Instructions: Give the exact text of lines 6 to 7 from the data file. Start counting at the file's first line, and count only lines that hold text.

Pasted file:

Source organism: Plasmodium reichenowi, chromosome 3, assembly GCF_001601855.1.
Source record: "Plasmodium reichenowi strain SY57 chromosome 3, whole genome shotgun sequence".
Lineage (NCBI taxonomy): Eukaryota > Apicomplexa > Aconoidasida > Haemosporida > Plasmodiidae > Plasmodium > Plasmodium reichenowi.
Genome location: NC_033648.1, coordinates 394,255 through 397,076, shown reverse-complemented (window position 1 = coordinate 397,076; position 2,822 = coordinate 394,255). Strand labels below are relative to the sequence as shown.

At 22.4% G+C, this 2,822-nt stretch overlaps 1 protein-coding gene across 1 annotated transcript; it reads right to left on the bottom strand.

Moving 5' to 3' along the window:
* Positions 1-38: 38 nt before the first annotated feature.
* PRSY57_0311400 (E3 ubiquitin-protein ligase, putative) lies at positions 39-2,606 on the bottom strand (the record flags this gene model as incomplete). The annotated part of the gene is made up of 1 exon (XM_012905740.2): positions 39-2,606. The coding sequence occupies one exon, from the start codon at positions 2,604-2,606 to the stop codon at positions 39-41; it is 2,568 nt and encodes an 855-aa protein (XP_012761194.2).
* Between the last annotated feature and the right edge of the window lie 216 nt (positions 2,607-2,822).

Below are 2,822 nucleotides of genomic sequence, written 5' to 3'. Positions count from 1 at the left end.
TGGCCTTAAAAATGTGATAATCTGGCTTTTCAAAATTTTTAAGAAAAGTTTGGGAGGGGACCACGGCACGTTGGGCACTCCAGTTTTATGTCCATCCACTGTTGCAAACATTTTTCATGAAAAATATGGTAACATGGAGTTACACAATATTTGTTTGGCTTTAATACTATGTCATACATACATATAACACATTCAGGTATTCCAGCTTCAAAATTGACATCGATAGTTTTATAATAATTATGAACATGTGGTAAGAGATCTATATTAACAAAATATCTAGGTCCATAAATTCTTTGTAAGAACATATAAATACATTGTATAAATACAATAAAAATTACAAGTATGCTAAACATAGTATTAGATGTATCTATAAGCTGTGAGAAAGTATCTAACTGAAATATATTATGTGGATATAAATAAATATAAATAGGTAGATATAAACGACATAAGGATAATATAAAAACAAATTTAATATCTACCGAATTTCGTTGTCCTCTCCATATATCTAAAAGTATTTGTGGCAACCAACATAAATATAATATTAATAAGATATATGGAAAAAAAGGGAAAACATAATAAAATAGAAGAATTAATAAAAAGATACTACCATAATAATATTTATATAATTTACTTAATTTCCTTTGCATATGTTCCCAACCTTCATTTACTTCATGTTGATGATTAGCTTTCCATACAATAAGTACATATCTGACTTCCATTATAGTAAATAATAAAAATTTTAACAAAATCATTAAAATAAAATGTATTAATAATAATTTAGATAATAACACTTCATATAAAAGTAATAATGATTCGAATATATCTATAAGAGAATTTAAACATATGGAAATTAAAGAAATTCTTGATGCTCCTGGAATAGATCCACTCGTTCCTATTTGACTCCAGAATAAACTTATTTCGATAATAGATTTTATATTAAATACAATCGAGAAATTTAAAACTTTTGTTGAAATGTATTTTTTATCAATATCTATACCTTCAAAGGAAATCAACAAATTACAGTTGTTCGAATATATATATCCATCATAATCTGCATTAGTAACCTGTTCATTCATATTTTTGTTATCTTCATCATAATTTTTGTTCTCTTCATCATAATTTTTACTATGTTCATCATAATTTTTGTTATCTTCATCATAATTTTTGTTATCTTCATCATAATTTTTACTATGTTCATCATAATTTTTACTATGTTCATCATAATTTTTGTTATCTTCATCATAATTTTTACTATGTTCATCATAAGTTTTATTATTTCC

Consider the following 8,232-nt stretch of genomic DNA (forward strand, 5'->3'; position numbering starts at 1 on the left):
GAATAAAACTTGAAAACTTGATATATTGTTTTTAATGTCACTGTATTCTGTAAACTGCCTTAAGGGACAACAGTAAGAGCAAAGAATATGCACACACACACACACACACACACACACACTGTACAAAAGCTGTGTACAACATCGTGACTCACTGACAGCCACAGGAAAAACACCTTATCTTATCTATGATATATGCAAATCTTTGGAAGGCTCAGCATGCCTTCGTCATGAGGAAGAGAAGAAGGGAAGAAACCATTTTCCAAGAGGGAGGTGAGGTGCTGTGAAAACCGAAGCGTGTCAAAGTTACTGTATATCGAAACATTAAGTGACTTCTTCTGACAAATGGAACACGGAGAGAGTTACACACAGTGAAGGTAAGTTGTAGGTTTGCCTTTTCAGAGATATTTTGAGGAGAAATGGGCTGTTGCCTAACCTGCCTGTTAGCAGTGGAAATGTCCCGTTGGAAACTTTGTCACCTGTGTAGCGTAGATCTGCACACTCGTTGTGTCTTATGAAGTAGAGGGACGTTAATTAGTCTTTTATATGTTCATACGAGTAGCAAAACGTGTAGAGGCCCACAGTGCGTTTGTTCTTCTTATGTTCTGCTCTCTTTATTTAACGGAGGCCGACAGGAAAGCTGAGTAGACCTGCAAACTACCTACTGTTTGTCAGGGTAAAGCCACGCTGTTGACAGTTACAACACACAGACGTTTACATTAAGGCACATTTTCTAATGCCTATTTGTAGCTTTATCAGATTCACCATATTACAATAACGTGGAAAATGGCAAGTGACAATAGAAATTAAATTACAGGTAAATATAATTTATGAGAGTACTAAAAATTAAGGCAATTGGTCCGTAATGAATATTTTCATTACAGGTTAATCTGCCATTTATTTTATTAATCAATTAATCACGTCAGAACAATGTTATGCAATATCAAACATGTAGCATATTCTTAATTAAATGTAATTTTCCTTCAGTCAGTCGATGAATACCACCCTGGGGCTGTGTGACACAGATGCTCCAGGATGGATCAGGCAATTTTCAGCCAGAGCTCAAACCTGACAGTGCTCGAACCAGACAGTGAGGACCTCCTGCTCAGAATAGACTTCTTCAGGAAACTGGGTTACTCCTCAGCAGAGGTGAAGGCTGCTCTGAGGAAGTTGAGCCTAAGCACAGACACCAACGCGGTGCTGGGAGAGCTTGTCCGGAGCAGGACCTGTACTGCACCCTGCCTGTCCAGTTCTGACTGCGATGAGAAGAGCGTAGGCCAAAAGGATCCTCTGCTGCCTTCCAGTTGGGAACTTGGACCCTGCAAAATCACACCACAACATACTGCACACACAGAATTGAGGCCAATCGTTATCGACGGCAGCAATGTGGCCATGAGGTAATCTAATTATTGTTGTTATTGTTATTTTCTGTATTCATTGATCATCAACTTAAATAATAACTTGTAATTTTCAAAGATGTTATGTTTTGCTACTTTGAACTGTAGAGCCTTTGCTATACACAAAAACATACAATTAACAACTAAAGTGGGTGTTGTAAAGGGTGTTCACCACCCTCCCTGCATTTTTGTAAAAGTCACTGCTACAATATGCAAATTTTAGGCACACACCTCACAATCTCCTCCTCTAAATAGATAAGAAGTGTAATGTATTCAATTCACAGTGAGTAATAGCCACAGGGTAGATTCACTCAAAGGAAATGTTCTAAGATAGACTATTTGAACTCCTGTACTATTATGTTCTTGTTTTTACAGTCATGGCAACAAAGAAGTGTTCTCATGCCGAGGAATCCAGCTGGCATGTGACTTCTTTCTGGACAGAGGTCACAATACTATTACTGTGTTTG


Moving 5' to 3' along the window:
* Positions 1-38: 38 nt before the first annotated feature.